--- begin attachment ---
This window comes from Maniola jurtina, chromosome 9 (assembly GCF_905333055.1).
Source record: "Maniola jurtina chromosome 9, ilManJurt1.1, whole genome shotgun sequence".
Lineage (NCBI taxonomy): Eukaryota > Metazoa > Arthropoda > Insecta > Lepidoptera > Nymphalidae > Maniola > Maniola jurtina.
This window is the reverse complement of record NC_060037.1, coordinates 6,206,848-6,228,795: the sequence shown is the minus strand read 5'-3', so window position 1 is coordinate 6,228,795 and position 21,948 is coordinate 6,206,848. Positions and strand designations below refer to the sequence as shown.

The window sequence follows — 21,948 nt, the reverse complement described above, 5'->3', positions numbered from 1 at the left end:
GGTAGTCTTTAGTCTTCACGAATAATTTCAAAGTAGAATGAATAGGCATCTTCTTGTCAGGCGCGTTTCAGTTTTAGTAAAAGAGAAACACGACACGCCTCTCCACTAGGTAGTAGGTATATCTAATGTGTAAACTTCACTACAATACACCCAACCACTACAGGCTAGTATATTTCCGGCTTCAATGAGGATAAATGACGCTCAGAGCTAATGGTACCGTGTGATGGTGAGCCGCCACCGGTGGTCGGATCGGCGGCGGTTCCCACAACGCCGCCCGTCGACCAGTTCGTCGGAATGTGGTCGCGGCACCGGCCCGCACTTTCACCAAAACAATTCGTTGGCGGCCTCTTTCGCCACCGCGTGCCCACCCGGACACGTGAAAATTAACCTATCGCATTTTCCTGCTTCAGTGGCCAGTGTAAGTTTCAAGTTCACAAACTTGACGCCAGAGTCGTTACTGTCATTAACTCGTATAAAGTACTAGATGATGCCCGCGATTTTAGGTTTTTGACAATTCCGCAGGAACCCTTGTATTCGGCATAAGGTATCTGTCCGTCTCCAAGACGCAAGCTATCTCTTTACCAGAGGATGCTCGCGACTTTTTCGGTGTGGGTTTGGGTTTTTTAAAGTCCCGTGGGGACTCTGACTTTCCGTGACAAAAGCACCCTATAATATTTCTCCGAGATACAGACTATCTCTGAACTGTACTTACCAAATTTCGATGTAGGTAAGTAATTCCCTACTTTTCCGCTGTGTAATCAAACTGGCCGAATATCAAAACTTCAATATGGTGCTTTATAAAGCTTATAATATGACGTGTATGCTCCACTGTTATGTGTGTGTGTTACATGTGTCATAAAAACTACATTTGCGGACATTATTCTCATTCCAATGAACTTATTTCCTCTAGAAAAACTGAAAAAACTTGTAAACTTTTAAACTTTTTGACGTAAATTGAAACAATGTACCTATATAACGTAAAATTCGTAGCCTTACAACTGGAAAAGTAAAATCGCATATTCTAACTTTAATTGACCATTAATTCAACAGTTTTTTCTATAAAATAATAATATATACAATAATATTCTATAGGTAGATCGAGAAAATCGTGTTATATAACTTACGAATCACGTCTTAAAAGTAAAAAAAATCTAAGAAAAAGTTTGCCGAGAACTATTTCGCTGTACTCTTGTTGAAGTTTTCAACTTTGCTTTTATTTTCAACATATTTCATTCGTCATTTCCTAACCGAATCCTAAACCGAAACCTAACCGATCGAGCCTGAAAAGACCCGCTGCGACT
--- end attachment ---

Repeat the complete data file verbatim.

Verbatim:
This window comes from Maniola jurtina, chromosome 9 (assembly GCF_905333055.1).
Source record: "Maniola jurtina chromosome 9, ilManJurt1.1, whole genome shotgun sequence".
Lineage (NCBI taxonomy): Eukaryota > Metazoa > Arthropoda > Insecta > Lepidoptera > Nymphalidae > Maniola > Maniola jurtina.
This window is the reverse complement of record NC_060037.1, coordinates 6,206,848-6,228,795: the sequence shown is the minus strand read 5'-3', so window position 1 is coordinate 6,228,795 and position 21,948 is coordinate 6,206,848. Positions and strand designations below refer to the sequence as shown.

The window sequence follows — 21,948 nt, the reverse complement described above, 5'->3', positions numbered from 1 at the left end:
GGTAGTCTTTAGTCTTCACGAATAATTTCAAAGTAGAATGAATAGGCATCTTCTTGTCAGGCGCGTTTCAGTTTTAGTAAAAGAGAAACACGACACGCCTCTCCACTAGGTAGTAGGTATATCTAATGTGTAAACTTCACTACAATACACCCAACCACTACAGGCTAGTATATTTCCGGCTTCAATGAGGATAAATGACGCTCAGAGCTAATGGTACCGTGTGATGGTGAGCCGCCACCGGTGGTCGGATCGGCGGCGGTTCCCACAACGCCGCCCGTCGACCAGTTCGTCGGAATGTGGTCGCGGCACCGGCCCGCACTTTCACCAAAACAATTCGTTGGCGGCCTCTTTCGCCACCGCGTGCCCACCCGGACACGTGAAAATTAACCTATCGCATTTTCCTGCTTCAGTGGCCAGTGTAAGTTTCAAGTTCACAAACTTGACGCCAGAGTCGTTACTGTCATTAACTCGTATAAAGTACTAGATGATGCCCGCGATTTTAGGTTTTTGACAATTCCGCAGGAACCCTTGTATTCGGCATAAGGTATCTGTCCGTCTCCAAGACGCAAGCTATCTCTTTACCAGAGGATGCTCGCGACTTTTTCGGTGTGGGTTTGGGTTTTTTAAAGTCCCGTGGGGACTCTGACTTTCCGTGACAAAAGCACCCTATAATATTTCTCCGAGATACAGACTATCTCTGAACTGTACTTACCAAATTTCGATGTAGGTAAGTAATTCCCTACTTTTCCGCTGTGTAATCAAACTGGCCGAATATCAAAACTTCAATATGGTGCTTTATAAAGCTTATAATATGACGTGTATGCTCCACTGTTATGTGTGTGTGTTACATGTGTCATAAAAACTACATTTGCGGACATTATTCTCATTCCAATGAACTTATTTCCTCTAGAAAAACTGAAAAAACTTGTAAACTTTTAAACTTTTTGACGTAAATTGAAACAATGTACCTATATAACGTAAAATTCGTAGCCTTACAACTGGAAAAGTAAAATCGCATATTCTAACTTTAATTGACCATTAATTCAACAGTTTTTTCTATAAAATAATAATATATACAATAATATTCTATAGGTAGATCGAGAAAATCGTGTTATATAACTTACGAATCACGTCTTAAAAGTAAAAAAAATCTAAGAAAAAGTTTGCCGAGAACTATTTCGCTGTACTCTTGTTGAAGTTTTCAACTTTGCTTTTATTTTCAACATATTTCATTCGTCATTTCCTAACCGAATCCTAAACCGAAACCTAACCGATCGAGCCTGAAAAGACCCGCTGCGACT